In the Schwarzschild coordinate basis, which is what is what I loosely described as "easy to calculate", the squared length of the basis vector ## \vec{e_0}## is, by the formula above, ##g_{00}##, which has a value of something like (1-2GM/r), or perhaps (1-2GM/r)*c depending on the details of one's setup. This is typically not one, thus the squared length of ##\vec{e_0}## is not one and it is not a vector of unit length. Similar remarks apply to the other components, none of them necessarily have a unit length (though it can happen by accident in some cases). Working with basis vectors that are not unit length is often a source of confusion for those that aren't experienced with tensors. Converting from the coordinate basis (where the vectors don't have unit length) to an orthonormal basis (where the vectors do have unit length) may (and probably is) also an unfamiliar process. One or the other must be learned, though, for the mathematical representation to make any physical sense, to allow physical interpretation and understanding of the significance of the numbers we calculate.
     
  11. Nov 24, 2017 #10
    I understand the basics of what an orthonormal basis is, but you are correct in assuming I am unfamiliar with a general method to convert from a coordinate basis to an orthonormal one. How about I just explain exactly how I was going about calculating the components of the RC tensor, and you tell me if I was doing it all wrong from the start. For each component I used the equation R = dΓ - dΓ + ΓΓ - ΓΓ (I’m typing on my phone, so you’ll have to imagine there are indices all over the place, and by “d” I mean del with subscript— as in partial derivative with respect to x^(aforementioned subscript)). And I calculated the Christoffel symbols simply using the components of the metric (and their inverses), and for the metric, I used the Schwarzschild metric, where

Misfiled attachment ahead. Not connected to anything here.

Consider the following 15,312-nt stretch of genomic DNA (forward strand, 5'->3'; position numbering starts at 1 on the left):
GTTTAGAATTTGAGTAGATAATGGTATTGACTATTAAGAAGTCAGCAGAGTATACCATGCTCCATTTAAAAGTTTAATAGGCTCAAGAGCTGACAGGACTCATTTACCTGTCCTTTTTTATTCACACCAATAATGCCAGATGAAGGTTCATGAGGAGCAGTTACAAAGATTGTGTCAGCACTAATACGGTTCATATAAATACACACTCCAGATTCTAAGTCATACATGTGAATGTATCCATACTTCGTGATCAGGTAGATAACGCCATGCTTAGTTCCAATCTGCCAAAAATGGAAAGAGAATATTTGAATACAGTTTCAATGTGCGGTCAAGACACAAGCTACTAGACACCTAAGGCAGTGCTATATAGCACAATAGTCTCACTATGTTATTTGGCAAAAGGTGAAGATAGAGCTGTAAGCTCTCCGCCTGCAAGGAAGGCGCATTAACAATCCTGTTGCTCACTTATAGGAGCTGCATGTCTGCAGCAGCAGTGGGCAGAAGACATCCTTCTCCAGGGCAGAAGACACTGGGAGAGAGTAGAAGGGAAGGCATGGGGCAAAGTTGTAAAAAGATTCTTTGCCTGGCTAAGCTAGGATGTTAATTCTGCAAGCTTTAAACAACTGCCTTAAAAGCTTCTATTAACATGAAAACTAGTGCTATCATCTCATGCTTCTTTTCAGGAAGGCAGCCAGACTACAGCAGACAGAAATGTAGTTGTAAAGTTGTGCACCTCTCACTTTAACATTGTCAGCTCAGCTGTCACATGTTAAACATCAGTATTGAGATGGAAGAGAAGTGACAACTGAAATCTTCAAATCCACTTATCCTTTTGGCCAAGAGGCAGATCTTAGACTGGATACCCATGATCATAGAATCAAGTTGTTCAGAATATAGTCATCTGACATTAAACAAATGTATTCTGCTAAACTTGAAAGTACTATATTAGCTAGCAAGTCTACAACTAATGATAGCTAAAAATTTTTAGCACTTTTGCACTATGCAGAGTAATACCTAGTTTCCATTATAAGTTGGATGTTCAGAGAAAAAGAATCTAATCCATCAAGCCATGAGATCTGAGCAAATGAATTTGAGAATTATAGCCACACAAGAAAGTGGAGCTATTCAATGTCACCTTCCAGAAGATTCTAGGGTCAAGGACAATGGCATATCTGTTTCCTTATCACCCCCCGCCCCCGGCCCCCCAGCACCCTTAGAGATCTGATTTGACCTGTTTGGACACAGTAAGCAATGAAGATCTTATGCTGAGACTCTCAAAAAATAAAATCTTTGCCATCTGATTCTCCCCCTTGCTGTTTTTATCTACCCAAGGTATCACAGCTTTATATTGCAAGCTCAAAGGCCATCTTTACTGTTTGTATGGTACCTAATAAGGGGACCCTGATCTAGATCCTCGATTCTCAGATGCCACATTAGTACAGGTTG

g00 = (1 - 2m/r)
    g11 = -(1 - 2m/r)^(-1)
    g22 = -r^2
    g33 = -(r^2)*(sin(x^2))^2
    Those numbers by the g’s should be subscripts, and by “x^2” I am of course indicating which coordinate of x, not meaning x squared.
    And that’s it. Using that exact metric I calculated the Christoffel symbols, and using those Christoffel symbols I calculated the RC tensor.
     
  12. Nov 24, 2017 #11

    pervect

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    It's hard to tell if this is all right with all the omissions, I'm assuming you're basically using the formula from the Wikipedia:

    $$
    R^\rho{}_{\sigma\mu\nu} = \partial_\mu\Gamma^\rho{}_{\nu\sigma}
    - \partial_\nu\Gamma^\rho{}_{\mu\sigma}
    + \Gamma^\rho{}_{\mu\lambda}\Gamma^\lambda{}_{\nu\sigma}
    - \Gamma^\rho{}_{\nu\lambda}\Gamma^\lambda{}_{\mu\sigma}
    $$

    This gives you the Riemann in a coordinate basis.

    An incomplete list of a few of the nonzero components from the program I use
    $$R^t{}_{rtr} = \frac{2m}{r^2(r-2m)}$$
    $$R^t{}_{\theta t \theta} = -\frac{m}{r}$$
    $$R^t{}_{\phi t \phi} = -\frac{m}{r} \sin^2 \theta$$

    These three components are related to the tidal forces, though the relation is much plainer in an orthonormal basis.

    As far as converting the basis goes, if you're familiar with the notation, the basis vectors in the Schwarzschild metric are labelled ##\partial_t \, \partial_r \, \partial_\theta \, \partial_\phi##. The basis vectors are already orthogonal, so the only thing one has to do is adjust the lenghts. Which can be done by computing the square of the length of the vector, and introducing a new basis that is scaled so the new basis vectors are of unit length. You can also use the tensor transformation rules for changing basis, of course.